“1349 was even worse, of course, so we have that to be grateful for.” That was the message in a card from one friend at Christmas time.

An exaggeration perhaps but, given what everyone has gone through in 2020, perhaps only a slight one.

We haven’t had the full 2020 export figures for Scottish salmon yet but we know they are down, significantly, on the year before.

Our members have exported less at lower prices than they wanted. They have had to change working practices, introduce new measures and add extra layers of precautions to protect their workers.

But, as they say, that was then and this is now and I believe that 2021 has the potential to be as good as 2020 was bad.

We hold fairly regular catch-up calls with our international counterparts from trade bodies across the world.

As 2020 progressed, one of the defining features of these meetings, for me, was the increasingly pessimistic forecast for food service outlets in the United States.

In April, we were told official estimates suggested 10-15 per cent of restaurants and food outlets would close and not re-open. By June it was 20-25 per cent and by September the estimate had reached 30 per cent.

It may well be that, by the time a final reckoning is done, a third of all food outlets in the US will have closed because of the pandemic. They may or may not ever re-open but, here’s the thing, if they don’t re-open then someone else will.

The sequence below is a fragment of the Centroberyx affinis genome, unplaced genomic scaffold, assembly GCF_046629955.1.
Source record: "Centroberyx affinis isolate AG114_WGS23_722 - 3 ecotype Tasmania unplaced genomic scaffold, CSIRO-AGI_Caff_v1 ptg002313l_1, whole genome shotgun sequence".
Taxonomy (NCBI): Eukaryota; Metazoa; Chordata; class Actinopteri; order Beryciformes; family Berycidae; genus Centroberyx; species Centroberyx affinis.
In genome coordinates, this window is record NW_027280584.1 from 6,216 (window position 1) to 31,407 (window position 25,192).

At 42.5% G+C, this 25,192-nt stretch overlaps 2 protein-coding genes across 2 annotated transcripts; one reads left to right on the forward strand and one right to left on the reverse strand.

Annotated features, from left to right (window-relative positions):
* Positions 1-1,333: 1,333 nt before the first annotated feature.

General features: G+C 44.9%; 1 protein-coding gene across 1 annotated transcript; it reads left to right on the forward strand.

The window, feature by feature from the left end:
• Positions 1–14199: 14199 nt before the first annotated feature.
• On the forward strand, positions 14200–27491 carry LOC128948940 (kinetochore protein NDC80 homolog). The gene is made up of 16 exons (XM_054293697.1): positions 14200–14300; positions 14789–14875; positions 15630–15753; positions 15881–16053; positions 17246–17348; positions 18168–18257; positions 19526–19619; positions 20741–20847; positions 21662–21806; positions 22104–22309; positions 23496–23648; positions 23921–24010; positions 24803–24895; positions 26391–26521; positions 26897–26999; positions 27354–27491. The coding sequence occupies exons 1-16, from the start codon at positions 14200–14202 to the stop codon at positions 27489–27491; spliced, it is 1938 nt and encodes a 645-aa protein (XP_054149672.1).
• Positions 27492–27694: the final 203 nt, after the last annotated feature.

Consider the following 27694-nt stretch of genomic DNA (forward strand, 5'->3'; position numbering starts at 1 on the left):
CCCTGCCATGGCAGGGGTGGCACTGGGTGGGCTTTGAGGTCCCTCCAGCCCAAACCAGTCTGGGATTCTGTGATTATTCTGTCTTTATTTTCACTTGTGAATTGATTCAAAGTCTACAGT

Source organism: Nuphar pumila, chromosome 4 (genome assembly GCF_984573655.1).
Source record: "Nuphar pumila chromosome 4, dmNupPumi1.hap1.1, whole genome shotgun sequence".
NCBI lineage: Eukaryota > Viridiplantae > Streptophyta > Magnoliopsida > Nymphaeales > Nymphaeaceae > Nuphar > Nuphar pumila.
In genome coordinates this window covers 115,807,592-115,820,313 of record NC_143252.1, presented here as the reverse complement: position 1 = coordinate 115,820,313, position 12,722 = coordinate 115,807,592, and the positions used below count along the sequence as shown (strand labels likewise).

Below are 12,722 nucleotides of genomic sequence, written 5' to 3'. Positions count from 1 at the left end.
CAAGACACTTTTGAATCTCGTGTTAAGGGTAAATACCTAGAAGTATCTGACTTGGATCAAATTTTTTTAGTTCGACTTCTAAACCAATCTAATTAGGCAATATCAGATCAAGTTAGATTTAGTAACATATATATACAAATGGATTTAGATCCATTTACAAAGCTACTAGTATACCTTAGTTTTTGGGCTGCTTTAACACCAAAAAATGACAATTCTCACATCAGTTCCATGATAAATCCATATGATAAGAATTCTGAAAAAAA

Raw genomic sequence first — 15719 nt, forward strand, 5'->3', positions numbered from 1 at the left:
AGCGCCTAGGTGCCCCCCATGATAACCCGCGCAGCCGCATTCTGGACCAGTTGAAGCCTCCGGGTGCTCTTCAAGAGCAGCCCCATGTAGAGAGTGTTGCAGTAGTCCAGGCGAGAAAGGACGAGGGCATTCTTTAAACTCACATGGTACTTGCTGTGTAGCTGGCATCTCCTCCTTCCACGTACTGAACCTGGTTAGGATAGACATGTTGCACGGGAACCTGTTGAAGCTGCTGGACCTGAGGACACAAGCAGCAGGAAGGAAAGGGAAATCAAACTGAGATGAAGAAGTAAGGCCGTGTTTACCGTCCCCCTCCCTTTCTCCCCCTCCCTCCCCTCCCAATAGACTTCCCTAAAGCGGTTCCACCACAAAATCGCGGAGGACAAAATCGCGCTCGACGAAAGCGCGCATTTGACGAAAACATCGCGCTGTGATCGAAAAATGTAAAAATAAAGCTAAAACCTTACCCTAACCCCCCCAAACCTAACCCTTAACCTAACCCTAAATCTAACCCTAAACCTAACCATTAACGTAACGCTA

That is because the recovery, when it comes, will be big. There are signs that consumer trends in 2021 will be defined by two overlapping factors: a sizeable proportion of the population that has money to spend and people are desperate to get out and do the things they could not do in 2020.

It will take the roll-out of the vaccines, of course but consumers everywhere are so keen to return to even a semblance of normality that the recovery, when it comes, is likely to be a long and sustained.

Those restauranteurs who have managed to weather the Covid storm and who are still in business will thrive when the customers return – and return they will, in numbers – while those who have gone under will soon be replaced by others ready to capitalise on the post-pandemic spending spree.

According to the Centre for Economics and Business Research, UK households built up an average of £7,100 in savings through 2020 simply because normal activities, from commuting to holidays, from going out to eating out, were curtailed.

So there is every indication that food service will not just get back on its feet in 2021, but it will thrive, all over the world.

Not only that, but the recovery is likely to be steady and sustained, not explosive.

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That is because the roll-out of the vaccines will take months, starting with the elderly and the vulnerable and moving down through the age bands.

As more and more people in work and with disposable incomes get the vaccine, so spending on eating out will increase.